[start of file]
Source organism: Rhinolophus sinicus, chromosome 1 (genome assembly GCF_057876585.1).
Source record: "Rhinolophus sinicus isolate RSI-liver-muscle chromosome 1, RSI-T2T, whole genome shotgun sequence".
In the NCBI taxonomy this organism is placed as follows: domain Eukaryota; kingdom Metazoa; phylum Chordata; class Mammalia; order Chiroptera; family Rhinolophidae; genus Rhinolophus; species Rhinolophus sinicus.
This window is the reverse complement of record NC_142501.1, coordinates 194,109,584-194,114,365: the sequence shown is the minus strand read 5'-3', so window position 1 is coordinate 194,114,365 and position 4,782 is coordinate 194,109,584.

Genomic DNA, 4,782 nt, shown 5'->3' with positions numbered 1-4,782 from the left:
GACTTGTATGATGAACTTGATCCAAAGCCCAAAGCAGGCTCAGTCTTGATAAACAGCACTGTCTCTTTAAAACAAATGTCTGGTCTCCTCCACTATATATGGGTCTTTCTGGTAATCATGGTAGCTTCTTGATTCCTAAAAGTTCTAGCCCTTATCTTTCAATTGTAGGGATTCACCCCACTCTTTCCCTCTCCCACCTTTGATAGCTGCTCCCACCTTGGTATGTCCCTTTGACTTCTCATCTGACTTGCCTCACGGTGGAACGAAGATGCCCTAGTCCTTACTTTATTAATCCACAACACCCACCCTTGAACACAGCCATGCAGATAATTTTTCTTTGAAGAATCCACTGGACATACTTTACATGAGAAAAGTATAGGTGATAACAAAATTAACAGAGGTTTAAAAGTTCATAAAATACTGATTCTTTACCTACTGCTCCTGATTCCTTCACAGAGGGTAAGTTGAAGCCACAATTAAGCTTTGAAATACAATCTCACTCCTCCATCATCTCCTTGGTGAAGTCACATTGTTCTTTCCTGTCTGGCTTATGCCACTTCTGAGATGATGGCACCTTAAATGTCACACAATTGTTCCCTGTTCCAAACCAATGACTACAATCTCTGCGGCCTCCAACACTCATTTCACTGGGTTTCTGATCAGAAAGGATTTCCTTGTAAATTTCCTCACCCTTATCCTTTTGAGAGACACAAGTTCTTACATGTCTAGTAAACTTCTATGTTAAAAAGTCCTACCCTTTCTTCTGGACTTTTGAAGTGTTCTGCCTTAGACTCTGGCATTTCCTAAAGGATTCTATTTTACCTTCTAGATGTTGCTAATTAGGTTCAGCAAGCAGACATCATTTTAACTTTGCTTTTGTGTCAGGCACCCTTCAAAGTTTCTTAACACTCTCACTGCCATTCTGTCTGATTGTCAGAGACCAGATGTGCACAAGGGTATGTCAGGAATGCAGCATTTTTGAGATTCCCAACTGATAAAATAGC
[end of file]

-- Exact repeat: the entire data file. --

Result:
Source organism: Rhinolophus sinicus, chromosome 1 (genome assembly GCF_057876585.1).
Source record: "Rhinolophus sinicus isolate RSI-liver-muscle chromosome 1, RSI-T2T, whole genome shotgun sequence".
In the NCBI taxonomy this organism is placed as follows: domain Eukaryota; kingdom Metazoa; phylum Chordata; class Mammalia; order Chiroptera; family Rhinolophidae; genus Rhinolophus; species Rhinolophus sinicus.
This window is the reverse complement of record NC_142501.1, coordinates 194,109,584-194,114,365: the sequence shown is the minus strand read 5'-3', so window position 1 is coordinate 194,114,365 and position 4,782 is coordinate 194,109,584.

Genomic DNA, 4,782 nt, shown 5'->3' with positions numbered 1-4,782 from the left:
GACTTGTATGATGAACTTGATCCAAAGCCCAAAGCAGGCTCAGTCTTGATAAACAGCACTGTCTCTTTAAAACAAATGTCTGGTCTCCTCCACTATATATGGGTCTTTCTGGTAATCATGGTAGCTTCTTGATTCCTAAAAGTTCTAGCCCTTATCTTTCAATTGTAGGGATTCACCCCACTCTTTCCCTCTCCCACCTTTGATAGCTGCTCCCACCTTGGTATGTCCCTTTGACTTCTCATCTGACTTGCCTCACGGTGGAACGAAGATGCCCTAGTCCTTACTTTATTAATCCACAACACCCACCCTTGAACACAGCCATGCAGATAATTTTTCTTTGAAGAATCCACTGGACATACTTTACATGAGAAAAGTATAGGTGATAACAAAATTAACAGAGGTTTAAAAGTTCATAAAATACTGATTCTTTACCTACTGCTCCTGATTCCTTCACAGAGGGTAAGTTGAAGCCACAATTAAGCTTTGAAATACAATCTCACTCCTCCATCATCTCCTTGGTGAAGTCACATTGTTCTTTCCTGTCTGGCTTATGCCACTTCTGAGATGATGGCACCTTAAATGTCACACAATTGTTCCCTGTTCCAAACCAATGACTACAATCTCTGCGGCCTCCAACACTCATTTCACTGGGTTTCTGATCAGAAAGGATTTCCTTGTAAATTTCCTCACCCTTATCCTTTTGAGAGACACAAGTTCTTACATGTCTAGTAAACTTCTATGTTAAAAAGTCCTACCCTTTCTTCTGGACTTTTGAAGTGTTCTGCCTTAGACTCTGGCATTTCCTAAAGGATTCTATTTTACCTTCTAGATGTTGCTAATTAGGTTCAGCAAGCAGACATCATTTTAACTTTGCTTTTGTGTCAGGCACCCTTCAAAGTTTCTTAACACTCTCACTGCCATTCTGTCTGATTGTCAGAGACCAGATGTGCACAAGGGTATGTCAGGAATGCAGCATTTTTGAGATTCCCAACTGATAAAATAGC